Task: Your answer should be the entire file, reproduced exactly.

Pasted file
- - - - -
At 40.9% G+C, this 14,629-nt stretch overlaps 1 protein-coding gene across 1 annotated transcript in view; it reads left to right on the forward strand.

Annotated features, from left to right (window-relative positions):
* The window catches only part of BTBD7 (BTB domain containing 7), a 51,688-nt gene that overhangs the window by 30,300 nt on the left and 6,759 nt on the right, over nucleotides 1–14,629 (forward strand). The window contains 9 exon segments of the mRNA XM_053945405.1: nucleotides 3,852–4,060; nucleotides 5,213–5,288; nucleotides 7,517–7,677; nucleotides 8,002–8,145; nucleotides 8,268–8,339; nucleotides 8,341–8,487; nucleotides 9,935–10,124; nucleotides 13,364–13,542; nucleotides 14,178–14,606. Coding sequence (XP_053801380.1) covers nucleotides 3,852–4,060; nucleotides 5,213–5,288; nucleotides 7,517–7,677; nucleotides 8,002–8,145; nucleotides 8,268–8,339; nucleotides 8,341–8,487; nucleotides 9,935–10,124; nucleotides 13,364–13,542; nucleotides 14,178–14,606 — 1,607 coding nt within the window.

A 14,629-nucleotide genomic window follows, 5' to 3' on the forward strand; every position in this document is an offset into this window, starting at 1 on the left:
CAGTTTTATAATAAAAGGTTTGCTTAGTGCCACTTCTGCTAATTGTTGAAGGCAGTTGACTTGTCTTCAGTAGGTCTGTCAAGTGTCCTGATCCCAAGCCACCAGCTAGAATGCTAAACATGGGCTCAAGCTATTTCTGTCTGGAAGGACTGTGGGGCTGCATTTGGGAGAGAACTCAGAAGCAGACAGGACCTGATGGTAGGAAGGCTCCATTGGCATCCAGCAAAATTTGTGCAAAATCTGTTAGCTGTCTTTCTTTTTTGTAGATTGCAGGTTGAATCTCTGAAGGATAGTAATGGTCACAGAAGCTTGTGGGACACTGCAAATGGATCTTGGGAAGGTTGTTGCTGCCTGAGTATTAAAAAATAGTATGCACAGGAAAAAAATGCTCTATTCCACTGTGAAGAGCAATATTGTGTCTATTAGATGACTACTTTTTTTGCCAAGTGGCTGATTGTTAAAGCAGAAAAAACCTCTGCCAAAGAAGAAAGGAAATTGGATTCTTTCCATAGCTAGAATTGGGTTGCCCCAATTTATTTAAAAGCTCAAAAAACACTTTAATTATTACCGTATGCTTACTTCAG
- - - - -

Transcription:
At 40.9% G+C, this 14,629-nt stretch overlaps 1 protein-coding gene across 1 annotated transcript in view; it reads left to right on the forward strand.

Annotated features, from left to right (window-relative positions):
* The window catches only part of BTBD7 (BTB domain containing 7), a 51,688-nt gene that overhangs the window by 30,300 nt on the left and 6,759 nt on the right, over nucleotides 1–14,629 (forward strand). The window contains 9 exon segments of the mRNA XM_053945405.1: nucleotides 3,852–4,060; nucleotides 5,213–5,288; nucleotides 7,517–7,677; nucleotides 8,002–8,145; nucleotides 8,268–8,339; nucleotides 8,341–8,487; nucleotides 9,935–10,124; nucleotides 13,364–13,542; nucleotides 14,178–14,606. Coding sequence (XP_053801380.1) covers nucleotides 3,852–4,060; nucleotides 5,213–5,288; nucleotides 7,517–7,677; nucleotides 8,002–8,145; nucleotides 8,268–8,339; nucleotides 8,341–8,487; nucleotides 9,935–10,124; nucleotides 13,364–13,542; nucleotides 14,178–14,606 — 1,607 coding nt within the window.

A 14,629-nucleotide genomic window follows, 5' to 3' on the forward strand; every position in this document is an offset into this window, starting at 1 on the left:
CAGTTTTATAATAAAAGGTTTGCTTAGTGCCACTTCTGCTAATTGTTGAAGGCAGTTGACTTGTCTTCAGTAGGTCTGTCAAGTGTCCTGATCCCAAGCCACCAGCTAGAATGCTAAACATGGGCTCAAGCTATTTCTGTCTGGAAGGACTGTGGGGCTGCATTTGGGAGAGAACTCAGAAGCAGACAGGACCTGATGGTAGGAAGGCTCCATTGGCATCCAGCAAAATTTGTGCAAAATCTGTTAGCTGTCTTTCTTTTTTGTAGATTGCAGGTTGAATCTCTGAAGGATAGTAATGGTCACAGAAGCTTGTGGGACACTGCAAATGGATCTTGGGAAGGTTGTTGCTGCCTGAGTATTAAAAAATAGTATGCACAGGAAAAAAATGCTCTATTCCACTGTGAAGAGCAATATTGTGTCTATTAGATGACTACTTTTTTTGCCAAGTGGCTGATTGTTAAAGCAGAAAAAACCTCTGCCAAAGAAGAAAGGAAATTGGATTCTTTCCATAGCTAGAATTGGGTTGCCCCAATTTATTTAAAAGCTCAAAAAACACTTTAATTATTACCGTATGCTTACTTCAG